Clinical Review

Update on menopause: An expert’s insight on pivotal studies

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Confusion about what to do—on the part of both physicians and patients—may be the greatest consequence of recent studies.


 

The past 2 years have witnessed a flurry of scientific publications on menopause and related therapies, particularly use of the sex steroid hormones. In turn, attitudes about menopause and hormone therapy have changed. Perhaps the greatest consequence of all the attention is the confusion about what to do, on the part of both provider and patient.

Many organizations responded with considered, evidence-based, practical guidelines. The most detailed and practice-oriented of these guidelines is the North American Menopause Society’s (NAMS’s) September 2003 Position Statement on use of estrogen and progestogen in peri- and postmenopausal women (www.menopause.org). Even as this Update on Menopause is being written, the report of the terminated estrogen-only arm of the Women’s Health Initiative (WHI) is in press and may further change clinical practice. NAMS will present an updated report on all these developments at the 2004 scientific meeting in Washington, DC, October 6 to 9, 2004. In the interim, the current recommendations hold, and the following publications are of clinical relevance.

WHIHigher levels of exercise reduce breast cancer risk

McTiernan A, Kooperberg C, White E, et al. Recreational physical activity and the risk of breast cancer in postmenopausal women: the Women’s Health Initiative Cohort Study. JAMA. 2003;290:1331–1336.

  • LEVEL II-2 EVIDENCE: COHORT OR CASE-CONTROLLED TRIAL
The risk of breast cancer in postmenopausal women who exercised moderately for only a few hours a week was reduced by 18% compared with inactive women—and risk was reduced more in women who exercised moderately but for considerably more hours per week.

A total of 74,171 postmenopausal women aged 50 to 79, with no history of breast cancer, were enrolled. At a mean follow-up of 4.7 years, an increasing total current physical activity score was associated with a statistically significant reduced risk for breast cancer (P = .03 for trend). The women in whom the 18% (95% confidence interval [CI], 0.68-0.97) reduced risk of breast cancer was observed exercised the equivalent of 1.25 to 2.5 hours per week of brisk walking (5.1-10.0 metabolic hours). Women who exercised the equivalent of 10 or more hours of brisk walking per week had slightly greater reductions.

The greatest benefit was in women with a body mass index (BMI) below 24.1, but benefits were seen in women with BMIs ranging from 24.1 to 28.4. In evaluating the effect of previous strenuous-intensity exercise, a statistically significant decreased risk of breast cancer was seen for women who had engaged in strenuous exercise at age 35 (relative risk [RR], 0.86; 95% CI, 0.78-0.95); no significant associations were found for strenuous exercise at ages 18 or 50.

COMMENT
Modest protection, but encourage exercise anyway

This large, prospective cohort study performed in the mid-1990s strengthens the growing body of evidence that higher levels of physical activity afford modest protection against breast cancer. Recreational physical activity appears to be associated with reduced risk for breast cancer in postmenopausal women; longer exercise durations showed only slightly greater reduction in risk.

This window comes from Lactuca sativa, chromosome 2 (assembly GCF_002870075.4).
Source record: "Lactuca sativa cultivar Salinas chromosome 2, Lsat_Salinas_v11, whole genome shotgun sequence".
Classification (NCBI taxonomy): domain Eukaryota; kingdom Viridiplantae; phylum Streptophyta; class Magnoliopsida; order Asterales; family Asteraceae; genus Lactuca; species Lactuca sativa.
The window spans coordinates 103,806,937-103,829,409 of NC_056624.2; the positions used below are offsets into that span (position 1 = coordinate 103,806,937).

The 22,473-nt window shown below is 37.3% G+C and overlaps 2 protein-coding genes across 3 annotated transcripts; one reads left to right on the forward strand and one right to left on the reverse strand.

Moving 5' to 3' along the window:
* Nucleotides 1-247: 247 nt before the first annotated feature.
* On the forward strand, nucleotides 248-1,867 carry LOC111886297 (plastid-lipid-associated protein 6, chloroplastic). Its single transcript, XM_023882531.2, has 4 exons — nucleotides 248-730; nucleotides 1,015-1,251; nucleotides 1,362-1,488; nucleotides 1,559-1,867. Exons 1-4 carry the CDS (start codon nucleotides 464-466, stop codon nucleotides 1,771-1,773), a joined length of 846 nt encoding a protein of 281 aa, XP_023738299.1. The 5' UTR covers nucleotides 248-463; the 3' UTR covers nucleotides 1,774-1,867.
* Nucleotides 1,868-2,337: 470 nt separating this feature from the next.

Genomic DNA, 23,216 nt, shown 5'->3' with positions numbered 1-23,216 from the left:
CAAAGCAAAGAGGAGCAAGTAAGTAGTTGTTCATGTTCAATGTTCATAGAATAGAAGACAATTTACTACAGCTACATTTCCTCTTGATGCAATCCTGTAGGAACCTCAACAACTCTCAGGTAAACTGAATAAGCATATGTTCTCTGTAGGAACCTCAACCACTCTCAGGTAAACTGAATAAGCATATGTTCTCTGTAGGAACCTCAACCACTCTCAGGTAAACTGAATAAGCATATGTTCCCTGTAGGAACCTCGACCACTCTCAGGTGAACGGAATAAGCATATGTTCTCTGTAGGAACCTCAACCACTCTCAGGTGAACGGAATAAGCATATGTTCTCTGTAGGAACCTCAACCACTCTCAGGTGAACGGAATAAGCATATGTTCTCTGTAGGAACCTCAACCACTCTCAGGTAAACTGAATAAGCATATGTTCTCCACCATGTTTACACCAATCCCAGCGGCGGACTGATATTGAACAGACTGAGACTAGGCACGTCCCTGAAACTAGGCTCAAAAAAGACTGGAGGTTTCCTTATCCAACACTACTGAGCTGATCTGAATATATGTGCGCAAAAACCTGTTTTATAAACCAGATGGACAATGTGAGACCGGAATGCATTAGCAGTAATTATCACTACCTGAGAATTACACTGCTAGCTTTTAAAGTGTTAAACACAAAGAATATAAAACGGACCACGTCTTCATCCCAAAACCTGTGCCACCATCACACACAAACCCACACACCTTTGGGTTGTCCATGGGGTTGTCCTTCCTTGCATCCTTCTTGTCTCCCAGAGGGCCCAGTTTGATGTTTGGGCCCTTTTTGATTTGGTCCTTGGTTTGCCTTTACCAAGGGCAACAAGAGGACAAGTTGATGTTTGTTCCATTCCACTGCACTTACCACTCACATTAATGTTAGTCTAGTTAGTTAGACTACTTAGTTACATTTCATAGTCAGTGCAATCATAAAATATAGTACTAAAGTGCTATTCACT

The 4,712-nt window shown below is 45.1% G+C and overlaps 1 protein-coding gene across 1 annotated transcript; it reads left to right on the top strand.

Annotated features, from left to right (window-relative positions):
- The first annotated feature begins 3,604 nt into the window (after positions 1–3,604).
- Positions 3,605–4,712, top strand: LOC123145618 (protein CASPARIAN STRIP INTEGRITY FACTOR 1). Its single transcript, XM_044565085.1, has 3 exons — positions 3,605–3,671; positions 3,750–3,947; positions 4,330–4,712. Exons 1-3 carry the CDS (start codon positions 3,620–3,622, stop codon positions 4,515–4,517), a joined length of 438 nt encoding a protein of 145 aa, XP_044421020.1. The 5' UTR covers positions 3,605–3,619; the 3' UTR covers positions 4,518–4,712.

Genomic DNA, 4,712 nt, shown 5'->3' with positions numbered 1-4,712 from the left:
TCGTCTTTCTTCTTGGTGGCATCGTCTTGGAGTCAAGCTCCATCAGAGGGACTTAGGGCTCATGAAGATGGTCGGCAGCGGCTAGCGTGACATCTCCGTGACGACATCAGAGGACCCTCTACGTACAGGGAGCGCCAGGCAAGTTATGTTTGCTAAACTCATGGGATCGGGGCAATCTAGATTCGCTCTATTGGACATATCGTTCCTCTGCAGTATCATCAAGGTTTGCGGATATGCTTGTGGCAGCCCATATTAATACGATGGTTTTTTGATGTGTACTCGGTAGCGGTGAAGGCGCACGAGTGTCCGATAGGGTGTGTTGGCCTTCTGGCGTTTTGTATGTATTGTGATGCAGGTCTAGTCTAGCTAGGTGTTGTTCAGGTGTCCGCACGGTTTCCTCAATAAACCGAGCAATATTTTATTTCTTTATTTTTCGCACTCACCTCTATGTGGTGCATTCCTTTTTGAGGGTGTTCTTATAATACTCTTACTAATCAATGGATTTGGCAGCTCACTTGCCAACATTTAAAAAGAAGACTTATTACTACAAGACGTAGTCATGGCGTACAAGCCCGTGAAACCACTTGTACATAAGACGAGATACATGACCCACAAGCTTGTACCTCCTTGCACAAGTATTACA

The strengths of this study are its large numbers, prospective nature, and detailed reporting of breast cancer outcomes. Limitations include possible confounders such as prior oral contraceptive use, and use of self-administered questionnaires to estimate physical activity.

One very important question is raised by this study: Given the low increase in absolute risk of breast cancer reported by the WHI with estrogen plus progestin1—which barely reached statistical significance (total breast cancer RR, 1.24; 95% CI, 1.02-1.50)—and given the statement in the McTiernan study that “the reduced risk associated with increased levels of total physical activity was seen across all the categories of these variables” (including current or past use, or no previous use of hormone therapy), does the reduction of incidence with physical activity in hormone therapy users lower the level of risk to non-significance or to that of nonexercisers in the placebo group? The answer cannot be determined from this report, but it would be illuminating.

These findings are preliminary, and confirming studies are needed. There is little harm in encouraging women to exercise, however.

1. Chlebowski RT, Hendrix SL, Langer RD, et al. Influence of estrogen plus progestin on breast cancer and mammography in healthy postmenopausal women: the Women’s Health Initiative Randomized Trial. JAMA. 2003;289:3243-3253.

WHIEstrogen-progestin has no significant effect on gynecologic cancers

Anderson GL, Judd HL, Kaunitz AM, et al, for the Women’s Health Initiative Investigators. Effects of estrogen plus progestin on gynecologic cancers and associated diagnostic procedures: the Women’s Health Initiative randomized trial. JAMA. 2003;290:1739–1748.

  • LEVEL I EVIDENCE: RANDOMIZED, CONTROLLED TRIAL
Continuous combined estrogen plus progestin therapy (EPT) does not have a statistically significant effect on either ovarian or endometrial cancer compared with placebo, according to this report.

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